In a study jointly led (1) at the universities of Liège and Sao Paulo, researchers have demonstrated the antioxidant properties of passion fruit by using original research methods. In this way they have laid the foundations for a new approach to the research of vegetable extracts that are endowed with the ability to modulate the potential excesses of antioxidant species and in particular, free radicals in the cell, excesses which can be particularly damaging during inflammatory reactions, in case of infection, accident, muscular trauma etc.
The interdisciplinary center, CORD (Centre for Oxygen, Research and Development) includes clinicians in human and veterinary medicine as well as researchers in fundamental sciences. “The subject of our research concerns the demonstration of active forms of oxygen from a physiological or pathological point of view. We study the oxidative stress and the metabolism of oxygen based on those active forms of oxygen that are vulgarly and restrictively called free radicals. These active forms of oxygen, mainly produced in vivo by the mitochondria and the leukocytes, play a role in the physiological balance of the cell and inflammation. The originality of our work resides in finding natural extracts capable of neutralizing these active forms of oxygen, but especially those capable of inhibiting or modulating the activity of enzymes (called “oxidizing enzymes”) which produce them in vivo. These enzymes are especially present in the main type of leucocytes, neutrophils, specialized in the defense of the organism, but also involved in the amplification of the inflammatory response, which makes it interesting to use them as cellular models,” explains its director, Didier Serteyn.
This research is of interest both for human and veterinary medicine, particularly equine veterinary science. Indeed, the horse which is a much more sensitive animal than the cow can die as a result of an excessive inflammatory reaction, a pathological state which corresponds to real oxidative stress.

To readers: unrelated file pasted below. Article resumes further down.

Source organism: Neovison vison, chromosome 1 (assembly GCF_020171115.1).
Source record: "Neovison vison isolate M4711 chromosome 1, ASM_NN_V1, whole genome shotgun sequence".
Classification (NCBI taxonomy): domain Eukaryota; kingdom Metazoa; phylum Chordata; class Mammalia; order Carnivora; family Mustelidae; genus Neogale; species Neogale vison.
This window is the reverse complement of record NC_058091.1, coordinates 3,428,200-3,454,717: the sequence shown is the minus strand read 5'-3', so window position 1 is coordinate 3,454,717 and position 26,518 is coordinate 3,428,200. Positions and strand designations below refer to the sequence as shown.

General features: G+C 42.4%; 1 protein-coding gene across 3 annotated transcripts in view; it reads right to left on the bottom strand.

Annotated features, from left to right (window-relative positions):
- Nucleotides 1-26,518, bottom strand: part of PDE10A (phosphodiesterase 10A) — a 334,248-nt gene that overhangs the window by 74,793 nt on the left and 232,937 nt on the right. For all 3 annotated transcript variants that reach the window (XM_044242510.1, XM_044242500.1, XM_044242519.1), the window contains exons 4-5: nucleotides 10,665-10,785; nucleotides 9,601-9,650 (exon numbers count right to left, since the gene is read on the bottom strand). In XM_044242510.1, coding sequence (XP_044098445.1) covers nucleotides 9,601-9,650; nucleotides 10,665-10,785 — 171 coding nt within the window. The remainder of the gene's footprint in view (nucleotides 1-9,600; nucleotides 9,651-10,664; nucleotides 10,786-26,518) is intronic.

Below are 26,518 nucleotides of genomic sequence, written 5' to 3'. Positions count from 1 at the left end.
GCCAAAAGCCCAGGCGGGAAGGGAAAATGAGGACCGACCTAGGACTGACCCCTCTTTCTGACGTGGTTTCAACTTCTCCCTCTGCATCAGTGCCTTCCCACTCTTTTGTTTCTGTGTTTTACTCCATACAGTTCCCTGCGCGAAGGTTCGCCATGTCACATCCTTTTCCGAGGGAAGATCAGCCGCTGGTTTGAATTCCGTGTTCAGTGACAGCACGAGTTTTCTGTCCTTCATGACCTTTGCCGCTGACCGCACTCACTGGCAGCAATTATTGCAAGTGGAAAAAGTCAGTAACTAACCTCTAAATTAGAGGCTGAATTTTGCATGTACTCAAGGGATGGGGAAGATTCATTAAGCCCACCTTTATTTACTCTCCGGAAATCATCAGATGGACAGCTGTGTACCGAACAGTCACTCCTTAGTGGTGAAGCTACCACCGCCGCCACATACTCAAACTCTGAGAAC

When finished, it will help in the perfection of medicines based on antioxidants, which regulate these potential excesses. It is important to note that antioxidants are not always good and that, when they are used to excess, they can provoke an opposite effect to the one sought. As the Swiss doctor Paracelsus (1493-1541) wrote: «In all things there is poison, and there is nothing without poison, only the dose permits something not to be poison». In other words, by reacting with the oxidizing species, the antioxidants can themselves become oxidants. Furthermore, the more oxidizing species there are, the more antioxidants will be required to neutralize them with risks of overdosing. Hence the importance of targeting the modulation effects of vegetable extracts or molecules on the enzymes that are directly at the source of oxidizing species.
Natural extract with active ingredients
Research has been carried out on numerous plants in order to determine if they can be a source of antioxidants and potentially become future medicines. In this way it has been shown that curcumin, the principal pigment of curcuma (Curcuma longa) possesses antioxidant properties. In practice, the researchers work on natural extracts and develop tools in order to test the antioxidant effects of these natural extracts and to establish a precise profile of their mode of action. In the study which has just been published, the antioxidant profile of the passion fruit (Passiflora edulis and Passiflora alata) has been established and demonstrated by techniques which make a distinction between the capacity of the extracts from passion fruit to neutralize the oxidizing species and their capacity to reduce the activity of the enzymes that produce these oxidizing species. Very common in Brazil, the passion fruit has shown itself to be an interesting source of antioxidants which are active on the oxidizing enzymes.
(1) Evaluation of the antioxydant
activity of passion fruit (Passiflora edulis and Passiflora alata)
extracts on stimulated neutrophils and myeloperoxidase activity assays.
Maria Luiza Zeraik, Didier Serteyn, Ginette Deby-Dupont, Jean-Noël
Wauters, Monique Tits, Janete H. Yariwake, Luc Angenot, Thierry Franck. Food Chemistry, Elsevier, 2011.